The Latest: Court hears bid to resume work on oil pipelineMarch 13, 2018 5:10pm

NEW ORLEANS (AP) — The Latest on a legal fight over construction of a crude oil pipeline in a Louisiana swamp (all times local):


A federal appeals court is weighing whether to lift an order that has halted construction of a crude oil pipeline through an environmentally fragile swamp in Louisiana.

A three-judge panel from the 5th U.S. Circuit Court of Appeals didn't immediately rule Tuesday after hearing arguments from lawyers for Bayou Bridge Pipeline LLC and environmental groups opposed to the project.

On Feb. 23, U.S. District Judge Shelly Dick issued a preliminary injunction that suspended the work in the basin until the groups' lawsuit is resolved. She concluded the project's irreversible environmental damage to the Atchafalaya Basin outweighs the economic harm that a delay brings to the company.


8:45 a.m.

A company building a crude oil pipeline in Louisiana is asking a federal appeals court for an order that would allow it to resume construction work in an environmentally fragile swamp.

A three-judge panel from the 5th U.S. Circuit Court of Appeals is scheduled to hear arguments Tuesday on Bayou Bridge Pipeline LLC's request. The company is seeking an "emergency stay" that would lift a court-ordered halt in pipeline construction in the Atchafalaya Basin.

On Feb. 23, U.S. District Judge Shelly Dick sided with environmental groups and issued a preliminary injunction that suspended the work in the basin until the groups' lawsuit is resolved.

In court filings, company attorneys claim Dick's ruling "fails the basic requirements" for issuing such an order.

Page 1 of 1

More Stories Like This

Court: South Carolina law poses risk to student rightsA federal appeals court says South Carolina's 'disturbing schools' law poses a risk to students' freedom of expression and due process
Judge upholds Mississippi mandate on doctors who do abortionA federal judge is upholding part of a Mississippi law that says doctors who do abortions must be certified or eligible in obstetrics and gynecology
FILE - In this June 21, 2017 file photo, Missouri Attorney General Josh Hawley speaks at a news conference in St. Louis.  Missouri is defending a prison sentence for a man who isn’t eligible for parole until “great old age” _ in this case, 112 _ for robbery and other crimes he committed on a single day when he was 16. State Attorney General Josh Hawley says in a Supreme Court filing that defendant Bobby Bostic’s 241-year sentence for 18 separate crimes does not violate the Constitution’s ban on cruel and unusual punishment.   (AP Photo/Jim Salter File)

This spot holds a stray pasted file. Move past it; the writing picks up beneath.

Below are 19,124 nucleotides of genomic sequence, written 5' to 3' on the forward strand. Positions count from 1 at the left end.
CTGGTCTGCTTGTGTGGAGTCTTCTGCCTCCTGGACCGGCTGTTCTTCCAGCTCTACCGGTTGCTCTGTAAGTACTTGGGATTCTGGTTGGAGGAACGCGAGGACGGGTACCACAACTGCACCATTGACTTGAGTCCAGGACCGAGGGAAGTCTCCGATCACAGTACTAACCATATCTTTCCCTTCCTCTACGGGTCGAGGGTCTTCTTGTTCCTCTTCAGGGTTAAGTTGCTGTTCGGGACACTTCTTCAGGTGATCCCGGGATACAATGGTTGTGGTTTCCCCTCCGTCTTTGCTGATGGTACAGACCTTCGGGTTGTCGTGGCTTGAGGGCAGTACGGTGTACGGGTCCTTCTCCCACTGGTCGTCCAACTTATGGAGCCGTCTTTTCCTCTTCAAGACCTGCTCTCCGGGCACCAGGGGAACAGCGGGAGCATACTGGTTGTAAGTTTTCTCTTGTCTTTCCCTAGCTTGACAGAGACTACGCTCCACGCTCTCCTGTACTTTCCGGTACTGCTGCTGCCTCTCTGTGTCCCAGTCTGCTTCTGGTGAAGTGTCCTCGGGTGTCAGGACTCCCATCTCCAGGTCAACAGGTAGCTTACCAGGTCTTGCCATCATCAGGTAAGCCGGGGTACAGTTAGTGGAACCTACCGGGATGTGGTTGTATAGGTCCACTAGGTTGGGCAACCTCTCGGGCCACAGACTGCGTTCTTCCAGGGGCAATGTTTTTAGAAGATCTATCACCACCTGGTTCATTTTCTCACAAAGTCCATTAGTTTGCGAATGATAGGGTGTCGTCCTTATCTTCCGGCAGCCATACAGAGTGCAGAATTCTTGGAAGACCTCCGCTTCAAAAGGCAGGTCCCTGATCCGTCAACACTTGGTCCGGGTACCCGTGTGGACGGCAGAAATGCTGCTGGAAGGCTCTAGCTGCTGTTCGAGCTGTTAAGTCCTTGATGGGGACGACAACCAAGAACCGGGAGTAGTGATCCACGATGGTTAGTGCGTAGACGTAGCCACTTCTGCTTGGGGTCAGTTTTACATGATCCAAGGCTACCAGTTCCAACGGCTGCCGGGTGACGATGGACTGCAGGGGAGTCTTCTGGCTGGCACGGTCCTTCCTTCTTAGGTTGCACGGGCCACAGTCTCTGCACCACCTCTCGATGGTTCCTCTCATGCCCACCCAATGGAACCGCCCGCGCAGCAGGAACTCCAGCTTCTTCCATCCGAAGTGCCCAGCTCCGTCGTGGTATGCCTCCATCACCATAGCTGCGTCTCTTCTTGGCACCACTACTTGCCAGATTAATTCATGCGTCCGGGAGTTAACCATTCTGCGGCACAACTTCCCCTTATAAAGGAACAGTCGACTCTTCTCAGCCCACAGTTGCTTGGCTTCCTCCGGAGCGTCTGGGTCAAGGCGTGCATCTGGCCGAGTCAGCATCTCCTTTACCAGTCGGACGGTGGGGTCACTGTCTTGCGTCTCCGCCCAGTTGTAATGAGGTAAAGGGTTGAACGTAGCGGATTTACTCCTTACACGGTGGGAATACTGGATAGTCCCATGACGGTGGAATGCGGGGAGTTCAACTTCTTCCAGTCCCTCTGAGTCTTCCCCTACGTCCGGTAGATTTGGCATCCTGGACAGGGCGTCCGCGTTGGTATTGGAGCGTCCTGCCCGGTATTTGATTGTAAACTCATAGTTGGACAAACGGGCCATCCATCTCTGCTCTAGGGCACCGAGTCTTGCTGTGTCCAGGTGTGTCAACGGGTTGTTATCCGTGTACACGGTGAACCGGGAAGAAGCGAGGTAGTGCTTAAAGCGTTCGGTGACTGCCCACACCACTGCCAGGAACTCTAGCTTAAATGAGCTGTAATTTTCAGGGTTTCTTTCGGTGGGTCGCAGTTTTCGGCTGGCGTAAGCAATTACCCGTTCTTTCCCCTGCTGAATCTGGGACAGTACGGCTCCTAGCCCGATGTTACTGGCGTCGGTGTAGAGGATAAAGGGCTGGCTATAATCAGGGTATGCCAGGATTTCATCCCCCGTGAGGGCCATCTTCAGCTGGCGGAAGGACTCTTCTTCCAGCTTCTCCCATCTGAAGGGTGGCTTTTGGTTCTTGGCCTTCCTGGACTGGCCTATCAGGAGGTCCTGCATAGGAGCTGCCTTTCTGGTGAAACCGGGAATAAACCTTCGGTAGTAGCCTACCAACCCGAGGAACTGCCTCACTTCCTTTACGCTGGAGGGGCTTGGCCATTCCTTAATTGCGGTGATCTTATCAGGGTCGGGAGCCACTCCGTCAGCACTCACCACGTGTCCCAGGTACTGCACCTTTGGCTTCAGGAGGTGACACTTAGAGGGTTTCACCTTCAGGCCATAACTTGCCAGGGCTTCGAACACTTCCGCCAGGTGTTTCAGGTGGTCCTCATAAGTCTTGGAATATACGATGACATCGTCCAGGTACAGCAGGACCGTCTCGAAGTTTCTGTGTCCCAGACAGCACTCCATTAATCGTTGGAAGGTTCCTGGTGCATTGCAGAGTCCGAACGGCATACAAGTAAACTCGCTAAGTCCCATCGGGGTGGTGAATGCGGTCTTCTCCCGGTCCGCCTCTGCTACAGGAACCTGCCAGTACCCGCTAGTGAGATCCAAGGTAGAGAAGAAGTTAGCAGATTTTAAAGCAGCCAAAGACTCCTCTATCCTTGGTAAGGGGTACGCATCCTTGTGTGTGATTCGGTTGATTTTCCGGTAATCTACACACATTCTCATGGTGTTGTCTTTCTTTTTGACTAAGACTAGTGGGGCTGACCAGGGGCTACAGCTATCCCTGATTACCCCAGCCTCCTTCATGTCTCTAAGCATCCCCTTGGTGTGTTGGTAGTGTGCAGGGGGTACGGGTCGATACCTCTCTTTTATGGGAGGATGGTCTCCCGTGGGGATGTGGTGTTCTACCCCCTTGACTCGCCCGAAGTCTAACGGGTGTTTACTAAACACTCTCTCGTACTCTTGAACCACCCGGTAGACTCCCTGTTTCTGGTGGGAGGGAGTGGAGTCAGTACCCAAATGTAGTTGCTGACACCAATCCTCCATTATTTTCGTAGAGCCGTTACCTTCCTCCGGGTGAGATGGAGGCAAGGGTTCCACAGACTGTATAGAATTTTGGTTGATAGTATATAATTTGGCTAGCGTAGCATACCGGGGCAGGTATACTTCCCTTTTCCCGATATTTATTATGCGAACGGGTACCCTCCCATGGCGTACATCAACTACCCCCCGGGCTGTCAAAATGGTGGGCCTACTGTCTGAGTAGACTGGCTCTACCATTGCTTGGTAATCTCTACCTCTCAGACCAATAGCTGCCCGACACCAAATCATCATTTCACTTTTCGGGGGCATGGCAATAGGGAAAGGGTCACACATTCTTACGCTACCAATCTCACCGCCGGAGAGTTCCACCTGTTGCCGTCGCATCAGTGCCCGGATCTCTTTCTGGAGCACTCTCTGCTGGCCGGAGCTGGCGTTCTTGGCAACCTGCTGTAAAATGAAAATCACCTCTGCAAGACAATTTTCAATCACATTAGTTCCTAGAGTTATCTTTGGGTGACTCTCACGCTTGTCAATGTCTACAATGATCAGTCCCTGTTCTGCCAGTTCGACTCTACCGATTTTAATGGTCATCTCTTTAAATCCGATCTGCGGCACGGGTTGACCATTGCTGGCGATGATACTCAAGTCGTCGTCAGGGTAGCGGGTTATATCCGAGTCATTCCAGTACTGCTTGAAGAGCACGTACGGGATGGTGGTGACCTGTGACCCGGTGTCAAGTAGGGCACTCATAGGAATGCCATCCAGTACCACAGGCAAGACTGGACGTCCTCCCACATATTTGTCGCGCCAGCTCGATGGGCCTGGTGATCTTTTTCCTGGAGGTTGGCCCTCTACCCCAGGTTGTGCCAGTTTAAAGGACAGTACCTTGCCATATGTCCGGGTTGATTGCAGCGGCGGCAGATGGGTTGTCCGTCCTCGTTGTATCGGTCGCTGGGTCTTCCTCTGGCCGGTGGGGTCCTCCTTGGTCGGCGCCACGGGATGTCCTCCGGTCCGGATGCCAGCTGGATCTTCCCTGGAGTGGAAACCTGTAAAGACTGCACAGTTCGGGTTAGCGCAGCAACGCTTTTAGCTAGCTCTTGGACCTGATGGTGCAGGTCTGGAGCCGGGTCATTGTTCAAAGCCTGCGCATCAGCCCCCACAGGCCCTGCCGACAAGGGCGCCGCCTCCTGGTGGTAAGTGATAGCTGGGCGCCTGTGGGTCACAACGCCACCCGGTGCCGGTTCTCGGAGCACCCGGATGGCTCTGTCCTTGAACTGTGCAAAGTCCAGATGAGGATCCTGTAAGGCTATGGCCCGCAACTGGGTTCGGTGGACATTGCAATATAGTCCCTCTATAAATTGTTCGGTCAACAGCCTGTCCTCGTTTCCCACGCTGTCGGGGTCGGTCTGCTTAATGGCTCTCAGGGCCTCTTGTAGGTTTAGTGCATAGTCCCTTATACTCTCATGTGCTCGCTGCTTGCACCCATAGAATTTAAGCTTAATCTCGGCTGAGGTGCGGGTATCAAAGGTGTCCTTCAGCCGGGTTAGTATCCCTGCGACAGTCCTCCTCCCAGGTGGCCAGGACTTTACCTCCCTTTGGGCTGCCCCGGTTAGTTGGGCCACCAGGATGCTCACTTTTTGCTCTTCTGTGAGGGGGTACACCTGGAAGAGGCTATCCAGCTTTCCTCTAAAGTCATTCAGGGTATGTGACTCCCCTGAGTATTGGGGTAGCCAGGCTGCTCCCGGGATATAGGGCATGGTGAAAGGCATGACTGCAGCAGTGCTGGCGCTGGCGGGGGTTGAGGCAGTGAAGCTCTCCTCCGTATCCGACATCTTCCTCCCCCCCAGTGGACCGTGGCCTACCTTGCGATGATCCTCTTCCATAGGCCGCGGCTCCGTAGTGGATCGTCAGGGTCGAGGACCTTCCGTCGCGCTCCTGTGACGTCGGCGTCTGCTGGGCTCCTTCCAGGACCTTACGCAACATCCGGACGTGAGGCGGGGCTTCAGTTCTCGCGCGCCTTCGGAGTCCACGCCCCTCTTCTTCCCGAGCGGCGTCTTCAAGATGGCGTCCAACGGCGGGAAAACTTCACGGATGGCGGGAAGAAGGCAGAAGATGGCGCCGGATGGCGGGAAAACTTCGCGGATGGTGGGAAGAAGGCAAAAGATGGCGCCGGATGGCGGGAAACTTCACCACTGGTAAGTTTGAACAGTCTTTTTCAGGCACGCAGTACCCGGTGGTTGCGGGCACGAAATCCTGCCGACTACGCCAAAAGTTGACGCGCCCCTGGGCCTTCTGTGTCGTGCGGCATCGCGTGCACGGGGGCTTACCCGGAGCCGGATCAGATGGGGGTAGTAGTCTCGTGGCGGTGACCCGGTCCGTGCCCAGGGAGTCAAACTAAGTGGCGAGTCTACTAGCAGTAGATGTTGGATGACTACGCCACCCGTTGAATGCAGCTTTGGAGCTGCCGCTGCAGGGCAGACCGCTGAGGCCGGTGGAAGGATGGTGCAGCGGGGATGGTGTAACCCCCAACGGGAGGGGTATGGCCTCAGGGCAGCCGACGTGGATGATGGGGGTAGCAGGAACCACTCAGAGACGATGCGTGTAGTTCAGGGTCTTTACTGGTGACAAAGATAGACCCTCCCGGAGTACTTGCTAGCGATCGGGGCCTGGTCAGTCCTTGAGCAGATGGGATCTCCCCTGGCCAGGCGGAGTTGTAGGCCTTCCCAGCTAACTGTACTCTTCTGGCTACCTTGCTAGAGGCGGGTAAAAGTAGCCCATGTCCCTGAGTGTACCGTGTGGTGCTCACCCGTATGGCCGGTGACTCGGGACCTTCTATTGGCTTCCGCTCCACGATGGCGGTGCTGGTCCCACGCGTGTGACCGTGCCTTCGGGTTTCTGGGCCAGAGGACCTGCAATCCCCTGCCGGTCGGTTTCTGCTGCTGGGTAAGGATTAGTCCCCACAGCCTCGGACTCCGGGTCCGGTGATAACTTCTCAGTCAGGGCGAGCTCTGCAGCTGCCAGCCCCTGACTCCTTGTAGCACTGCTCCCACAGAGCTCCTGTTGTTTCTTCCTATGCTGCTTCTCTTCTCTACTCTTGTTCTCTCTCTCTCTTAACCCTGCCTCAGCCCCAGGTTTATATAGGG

Missouri defends 241-year prison sentence for 16-year-old
Man unsuccessfully appeals dismissal of his own chargesA man whose charges of threatening an FBI agent were dismissed when he was deemed incompetent has lost a surprising appeal aimed at forcing prosecutors to take him to trial
Six crosses are placed at a makeshift memorial on the Florida International University campus in Miami on Saturday, March 17, 2018, near the scene of a pedestrian bridge collapse that killed at least six people on March 15. (AP Photo/Jennifer Kay)
Bridge collapse victim's uncle rages at 'incompetence'
In this Feb. 8, 2018, photo, Blayne Wittig, executive director of Options for Women of California, left, a center in Concord, Calif., Debbie Whittaker, nurse manager, center, and Christine Vatuone, president and CEO of Informed Choices, talk at Informed Choices, a crisis pregnancy center in Grilroy, Calif. A California law regulating anti-abortion pregnancy centers has led to a Supreme Court clash at the intersection of abortion and free speech. The centers say a law requiring them to tell pregnant clients the state has family planning and abortion care available at little or no cost violates the centers’ free speech rights. Informed Choices is what Vatuone describes as a “life-affirming” pregnancy center. Even as it advertises “free pregnancy services” and promises in signs on its door and inside to discuss all options with pregnant women, Informed Choices exists to steer women away from abortion. (AP Photo/Mark Sherman)
Abortion, free speech collide in Supreme Court dispute
This component is currently unavailable.

Related Searches

Related Searches